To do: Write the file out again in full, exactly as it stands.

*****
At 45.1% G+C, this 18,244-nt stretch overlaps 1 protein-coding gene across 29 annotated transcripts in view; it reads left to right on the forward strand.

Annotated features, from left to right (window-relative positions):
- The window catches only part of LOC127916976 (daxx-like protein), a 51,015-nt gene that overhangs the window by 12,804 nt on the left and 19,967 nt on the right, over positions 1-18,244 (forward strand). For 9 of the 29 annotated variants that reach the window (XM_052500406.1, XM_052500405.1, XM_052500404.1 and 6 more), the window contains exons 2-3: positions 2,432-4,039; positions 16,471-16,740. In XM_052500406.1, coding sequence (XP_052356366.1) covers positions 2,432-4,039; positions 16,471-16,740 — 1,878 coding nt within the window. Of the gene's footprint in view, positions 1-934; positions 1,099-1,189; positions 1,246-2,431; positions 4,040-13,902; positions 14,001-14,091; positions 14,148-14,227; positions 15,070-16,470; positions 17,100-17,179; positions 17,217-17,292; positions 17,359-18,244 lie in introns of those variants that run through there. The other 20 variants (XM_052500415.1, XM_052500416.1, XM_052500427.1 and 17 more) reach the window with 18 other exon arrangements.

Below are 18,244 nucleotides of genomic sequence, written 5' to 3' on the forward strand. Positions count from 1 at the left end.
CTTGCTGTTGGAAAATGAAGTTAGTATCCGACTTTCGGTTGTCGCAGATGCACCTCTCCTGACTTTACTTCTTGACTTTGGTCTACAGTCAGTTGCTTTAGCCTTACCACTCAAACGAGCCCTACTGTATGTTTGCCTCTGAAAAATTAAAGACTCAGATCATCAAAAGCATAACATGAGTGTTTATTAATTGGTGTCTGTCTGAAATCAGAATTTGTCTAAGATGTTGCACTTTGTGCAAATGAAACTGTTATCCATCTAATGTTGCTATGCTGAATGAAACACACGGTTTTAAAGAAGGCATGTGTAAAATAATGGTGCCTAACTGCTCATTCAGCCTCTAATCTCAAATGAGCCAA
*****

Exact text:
At 45.1% G+C, this 18,244-nt stretch overlaps 1 protein-coding gene across 29 annotated transcripts in view; it reads left to right on the forward strand.

Annotated features, from left to right (window-relative positions):
- The window catches only part of LOC127916976 (daxx-like protein), a 51,015-nt gene that overhangs the window by 12,804 nt on the left and 19,967 nt on the right, over positions 1-18,244 (forward strand). For 9 of the 29 annotated variants that reach the window (XM_052500406.1, XM_052500405.1, XM_052500404.1 and 6 more), the window contains exons 2-3: positions 2,432-4,039; positions 16,471-16,740. In XM_052500406.1, coding sequence (XP_052356366.1) covers positions 2,432-4,039; positions 16,471-16,740 — 1,878 coding nt within the window. Of the gene's footprint in view, positions 1-934; positions 1,099-1,189; positions 1,246-2,431; positions 4,040-13,902; positions 14,001-14,091; positions 14,148-14,227; positions 15,070-16,470; positions 17,100-17,179; positions 17,217-17,292; positions 17,359-18,244 lie in introns of those variants that run through there. The other 20 variants (XM_052500415.1, XM_052500416.1, XM_052500427.1 and 17 more) reach the window with 18 other exon arrangements.

Below are 18,244 nucleotides of genomic sequence, written 5' to 3' on the forward strand. Positions count from 1 at the left end.
CTTGCTGTTGGAAAATGAAGTTAGTATCCGACTTTCGGTTGTCGCAGATGCACCTCTCCTGACTTTACTTCTTGACTTTGGTCTACAGTCAGTTGCTTTAGCCTTACCACTCAAACGAGCCCTACTGTATGTTTGCCTCTGAAAAATTAAAGACTCAGATCATCAAAAGCATAACATGAGTGTTTATTAATTGGTGTCTGTCTGAAATCAGAATTTGTCTAAGATGTTGCACTTTGTGCAAATGAAACTGTTATCCATCTAATGTTGCTATGCTGAATGAAACACACGGTTTTAAAGAAGGCATGTGTAAAATAATGGTGCCTAACTGCTCATTCAGCCTCTAATCTCAAATGAGCCAA